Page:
I have some ideas here, but can't give any specific suggestions as to particular specialists, as you don't clarify where you live and what local resources there are.
Depression is a common disorder. It's more common in people with chronic pain and makes pain worse. Sertraline is a well-known antidepressant and suit many people. I have no idea why you would have been given Risperidone at all for depression. It's an excellent antipsychotic drug for various psychotic illnesses, possibly used in some cases of very severe depression / psychotic depression, but then only temporarily. One would need very good reasons for wanting to keep someone on any anti-psychotic drug long-term unless there was a significant continuing psychotic illness.
Having worked in several countries myself, I have noticed that when someone moves between countries, doctors are inclined to keep them on the medicines they're already taking, if these seem to be working. Not being able to chat to your previous doctor, they might not fully understand why this particular combination of drugs were chosen, and would be reluctant to change a treatment plan that seemed to suit you.
Now, Rabbit Syndrome is a rare side-effect of anti-psychotic drugs, especially when they are used for a long time. Though more often seen with other drugs, it can happen with Risperidone. These are called "extrapyramial" side effects.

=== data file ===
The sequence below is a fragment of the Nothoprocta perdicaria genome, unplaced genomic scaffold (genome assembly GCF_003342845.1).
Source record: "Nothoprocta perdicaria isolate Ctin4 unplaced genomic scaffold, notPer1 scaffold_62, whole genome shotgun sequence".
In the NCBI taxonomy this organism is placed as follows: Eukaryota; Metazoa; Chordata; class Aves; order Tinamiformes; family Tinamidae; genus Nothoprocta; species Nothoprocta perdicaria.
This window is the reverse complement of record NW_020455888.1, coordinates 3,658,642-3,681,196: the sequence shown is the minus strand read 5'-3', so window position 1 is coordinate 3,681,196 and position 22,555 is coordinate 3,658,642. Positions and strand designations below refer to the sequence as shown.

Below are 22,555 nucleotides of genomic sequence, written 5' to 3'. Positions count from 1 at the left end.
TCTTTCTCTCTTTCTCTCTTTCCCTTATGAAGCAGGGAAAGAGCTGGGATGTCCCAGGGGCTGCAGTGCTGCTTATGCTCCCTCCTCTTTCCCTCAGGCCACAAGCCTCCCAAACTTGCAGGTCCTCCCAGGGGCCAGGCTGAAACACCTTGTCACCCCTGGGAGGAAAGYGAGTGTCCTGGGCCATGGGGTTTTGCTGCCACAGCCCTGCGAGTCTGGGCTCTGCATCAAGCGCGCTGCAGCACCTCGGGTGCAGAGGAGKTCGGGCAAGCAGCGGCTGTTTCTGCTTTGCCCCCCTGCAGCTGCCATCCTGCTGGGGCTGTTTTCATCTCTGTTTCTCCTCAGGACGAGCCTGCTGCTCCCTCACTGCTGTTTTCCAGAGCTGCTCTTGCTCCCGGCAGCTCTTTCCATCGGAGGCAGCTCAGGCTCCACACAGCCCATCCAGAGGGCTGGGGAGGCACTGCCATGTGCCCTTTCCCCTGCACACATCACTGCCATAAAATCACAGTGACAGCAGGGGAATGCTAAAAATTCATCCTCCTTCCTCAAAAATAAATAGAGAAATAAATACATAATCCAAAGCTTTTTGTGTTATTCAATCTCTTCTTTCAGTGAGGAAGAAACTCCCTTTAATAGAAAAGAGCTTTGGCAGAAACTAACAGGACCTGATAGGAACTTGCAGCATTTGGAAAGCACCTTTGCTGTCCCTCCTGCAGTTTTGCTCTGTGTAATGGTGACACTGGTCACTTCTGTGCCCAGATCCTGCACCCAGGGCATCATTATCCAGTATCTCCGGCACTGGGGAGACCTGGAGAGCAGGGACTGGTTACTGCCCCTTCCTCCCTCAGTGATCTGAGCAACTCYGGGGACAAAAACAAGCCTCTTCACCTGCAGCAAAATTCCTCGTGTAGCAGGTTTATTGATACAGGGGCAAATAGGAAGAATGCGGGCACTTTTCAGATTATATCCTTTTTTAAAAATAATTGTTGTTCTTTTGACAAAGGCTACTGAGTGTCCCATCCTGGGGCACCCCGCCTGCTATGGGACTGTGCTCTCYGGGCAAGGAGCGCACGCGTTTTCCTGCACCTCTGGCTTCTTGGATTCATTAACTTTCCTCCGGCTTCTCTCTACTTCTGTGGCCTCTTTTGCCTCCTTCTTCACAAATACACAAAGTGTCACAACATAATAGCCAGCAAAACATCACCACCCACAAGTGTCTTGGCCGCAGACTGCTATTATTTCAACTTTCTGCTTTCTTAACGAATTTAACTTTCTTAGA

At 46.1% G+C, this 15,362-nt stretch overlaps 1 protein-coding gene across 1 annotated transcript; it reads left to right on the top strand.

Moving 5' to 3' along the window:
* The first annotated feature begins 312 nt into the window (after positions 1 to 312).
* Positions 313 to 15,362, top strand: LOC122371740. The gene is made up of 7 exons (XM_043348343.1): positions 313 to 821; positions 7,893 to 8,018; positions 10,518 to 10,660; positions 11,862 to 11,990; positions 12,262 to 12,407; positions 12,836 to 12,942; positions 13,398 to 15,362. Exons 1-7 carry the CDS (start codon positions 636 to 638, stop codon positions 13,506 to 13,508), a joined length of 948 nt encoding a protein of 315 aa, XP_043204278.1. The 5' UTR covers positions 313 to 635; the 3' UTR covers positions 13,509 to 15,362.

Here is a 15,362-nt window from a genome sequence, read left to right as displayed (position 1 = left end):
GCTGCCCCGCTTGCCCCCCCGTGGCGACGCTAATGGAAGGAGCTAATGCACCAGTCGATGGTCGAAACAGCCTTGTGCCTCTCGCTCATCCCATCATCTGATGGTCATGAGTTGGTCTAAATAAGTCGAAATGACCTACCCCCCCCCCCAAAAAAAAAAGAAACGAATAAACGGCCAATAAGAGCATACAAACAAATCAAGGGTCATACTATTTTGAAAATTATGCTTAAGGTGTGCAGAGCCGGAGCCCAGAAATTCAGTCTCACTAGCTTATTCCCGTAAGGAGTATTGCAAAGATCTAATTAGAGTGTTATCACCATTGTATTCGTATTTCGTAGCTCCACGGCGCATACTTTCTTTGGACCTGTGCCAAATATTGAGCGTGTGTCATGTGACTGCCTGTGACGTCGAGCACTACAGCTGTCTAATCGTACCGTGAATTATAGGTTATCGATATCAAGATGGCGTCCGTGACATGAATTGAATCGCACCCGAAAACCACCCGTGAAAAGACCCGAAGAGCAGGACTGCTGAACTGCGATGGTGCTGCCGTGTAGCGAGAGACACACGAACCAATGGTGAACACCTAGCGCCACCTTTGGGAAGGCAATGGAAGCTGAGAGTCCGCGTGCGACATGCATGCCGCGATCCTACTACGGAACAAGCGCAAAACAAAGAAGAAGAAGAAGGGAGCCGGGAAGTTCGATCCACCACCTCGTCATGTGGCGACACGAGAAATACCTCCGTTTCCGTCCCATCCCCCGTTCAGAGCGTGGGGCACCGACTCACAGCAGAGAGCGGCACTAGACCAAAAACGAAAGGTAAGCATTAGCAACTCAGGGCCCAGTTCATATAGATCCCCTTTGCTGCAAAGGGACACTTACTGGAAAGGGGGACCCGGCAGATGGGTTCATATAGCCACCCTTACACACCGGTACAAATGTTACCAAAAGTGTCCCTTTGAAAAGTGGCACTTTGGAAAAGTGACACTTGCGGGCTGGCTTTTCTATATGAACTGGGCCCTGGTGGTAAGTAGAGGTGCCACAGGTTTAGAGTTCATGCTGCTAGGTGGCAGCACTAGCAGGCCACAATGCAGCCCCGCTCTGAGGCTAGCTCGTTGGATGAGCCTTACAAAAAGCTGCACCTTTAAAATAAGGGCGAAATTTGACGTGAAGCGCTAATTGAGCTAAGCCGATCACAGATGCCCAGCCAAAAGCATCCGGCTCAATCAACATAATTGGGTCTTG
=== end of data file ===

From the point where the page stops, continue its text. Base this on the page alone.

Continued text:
If an antipsychotic drug is really needed, the doctor should consider changing to another, less likely to have this effect. If not, the use of Anticholinergic drugs can often help to reduce or stop this embarrassing and unpleasant side-effect.
So, depending on local resources available to you, you should see a good local psychiatrist ( is there a Dept of Psychiatry at a medical school within reach ? ) for review. Maybe you don't need the Risperidone any more. Anticholinergic drugs could help a lot.
I have lumbar disc problems, myself. The best local orthopaedic advice would be useful. Personally I prefer to avoid the surgical options some offer, though their value depends on the details of the condition. Some antidepressants, including some older and cheaper varieties, can be useful in reducing chronic pain, whether or not one happens to be depressed.
I hope these comments are useful for you.
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